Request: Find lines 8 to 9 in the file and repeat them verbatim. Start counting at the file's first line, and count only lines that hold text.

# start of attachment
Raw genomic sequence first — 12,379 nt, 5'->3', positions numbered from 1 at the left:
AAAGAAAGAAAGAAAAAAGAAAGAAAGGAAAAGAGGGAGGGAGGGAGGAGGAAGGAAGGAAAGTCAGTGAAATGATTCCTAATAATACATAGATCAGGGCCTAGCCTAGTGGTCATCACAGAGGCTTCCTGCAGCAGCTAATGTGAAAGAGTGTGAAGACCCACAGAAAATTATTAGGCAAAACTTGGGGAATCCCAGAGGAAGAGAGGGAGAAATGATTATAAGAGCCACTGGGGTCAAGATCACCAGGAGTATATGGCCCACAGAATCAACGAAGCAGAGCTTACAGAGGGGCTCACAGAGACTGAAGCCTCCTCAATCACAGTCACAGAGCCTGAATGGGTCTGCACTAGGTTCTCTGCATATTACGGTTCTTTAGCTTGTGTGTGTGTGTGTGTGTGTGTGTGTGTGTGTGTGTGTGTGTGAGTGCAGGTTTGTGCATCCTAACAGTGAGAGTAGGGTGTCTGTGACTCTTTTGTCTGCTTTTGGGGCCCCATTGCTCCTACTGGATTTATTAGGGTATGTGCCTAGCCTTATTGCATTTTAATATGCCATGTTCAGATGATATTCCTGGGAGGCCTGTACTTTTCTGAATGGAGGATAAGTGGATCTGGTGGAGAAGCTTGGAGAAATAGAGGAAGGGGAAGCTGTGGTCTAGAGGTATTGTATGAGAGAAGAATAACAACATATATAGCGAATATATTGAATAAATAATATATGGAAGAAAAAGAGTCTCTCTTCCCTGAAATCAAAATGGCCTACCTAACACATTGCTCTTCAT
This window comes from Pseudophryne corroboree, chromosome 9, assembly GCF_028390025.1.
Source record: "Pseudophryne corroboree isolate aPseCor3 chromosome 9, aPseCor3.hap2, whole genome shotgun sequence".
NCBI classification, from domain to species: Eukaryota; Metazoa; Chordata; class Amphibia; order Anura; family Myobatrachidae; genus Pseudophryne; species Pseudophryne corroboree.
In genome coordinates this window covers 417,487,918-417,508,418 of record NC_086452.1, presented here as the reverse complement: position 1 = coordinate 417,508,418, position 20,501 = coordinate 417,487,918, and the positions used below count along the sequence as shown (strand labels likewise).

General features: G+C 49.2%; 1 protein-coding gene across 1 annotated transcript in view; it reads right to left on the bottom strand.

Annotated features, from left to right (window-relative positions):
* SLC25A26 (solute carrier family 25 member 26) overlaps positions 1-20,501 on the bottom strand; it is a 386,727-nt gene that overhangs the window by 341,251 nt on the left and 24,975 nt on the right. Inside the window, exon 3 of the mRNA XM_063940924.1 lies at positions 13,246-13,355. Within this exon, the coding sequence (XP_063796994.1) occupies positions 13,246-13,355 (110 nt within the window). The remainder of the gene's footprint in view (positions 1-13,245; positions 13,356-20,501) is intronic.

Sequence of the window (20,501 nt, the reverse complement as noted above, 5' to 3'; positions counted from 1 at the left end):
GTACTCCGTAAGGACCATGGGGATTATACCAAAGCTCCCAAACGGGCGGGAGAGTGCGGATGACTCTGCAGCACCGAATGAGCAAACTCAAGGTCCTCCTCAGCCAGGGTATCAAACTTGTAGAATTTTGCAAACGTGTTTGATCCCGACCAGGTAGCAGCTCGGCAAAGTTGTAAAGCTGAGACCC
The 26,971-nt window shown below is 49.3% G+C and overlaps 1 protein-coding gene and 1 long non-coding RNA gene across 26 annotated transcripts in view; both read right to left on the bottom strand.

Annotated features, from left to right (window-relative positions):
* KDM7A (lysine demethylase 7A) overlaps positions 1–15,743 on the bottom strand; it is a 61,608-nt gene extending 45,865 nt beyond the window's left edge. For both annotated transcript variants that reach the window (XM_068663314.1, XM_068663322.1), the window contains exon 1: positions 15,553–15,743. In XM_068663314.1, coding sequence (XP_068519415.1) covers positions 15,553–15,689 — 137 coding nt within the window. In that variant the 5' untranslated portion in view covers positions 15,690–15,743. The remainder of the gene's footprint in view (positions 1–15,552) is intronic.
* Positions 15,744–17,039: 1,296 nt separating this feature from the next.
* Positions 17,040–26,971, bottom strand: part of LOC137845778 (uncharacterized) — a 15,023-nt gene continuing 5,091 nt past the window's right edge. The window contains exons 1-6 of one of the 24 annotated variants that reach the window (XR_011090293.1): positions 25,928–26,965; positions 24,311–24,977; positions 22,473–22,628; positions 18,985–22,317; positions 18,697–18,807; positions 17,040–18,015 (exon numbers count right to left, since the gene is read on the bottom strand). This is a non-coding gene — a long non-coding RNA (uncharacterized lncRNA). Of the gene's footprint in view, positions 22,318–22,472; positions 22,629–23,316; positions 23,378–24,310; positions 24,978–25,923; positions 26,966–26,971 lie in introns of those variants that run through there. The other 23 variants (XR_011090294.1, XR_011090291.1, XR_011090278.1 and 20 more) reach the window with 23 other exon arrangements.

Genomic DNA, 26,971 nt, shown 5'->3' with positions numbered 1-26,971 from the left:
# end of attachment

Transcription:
Annotated features, from left to right (window-relative positions):
* SLC25A26 (solute carrier family 25 member 26) overlaps positions 1-20,501 on the bottom strand; it is a 386,727-nt gene that overhangs the window by 341,251 nt on the left and 24,975 nt on the right. Inside the window, exon 3 of the mRNA XM_063940924.1 lies at positions 13,246-13,355. Within this exon, the coding sequence (XP_063796994.1) occupies positions 13,246-13,355 (110 nt within the window). The remainder of the gene's footprint in view (positions 1-13,245; positions 13,356-20,501) is intronic.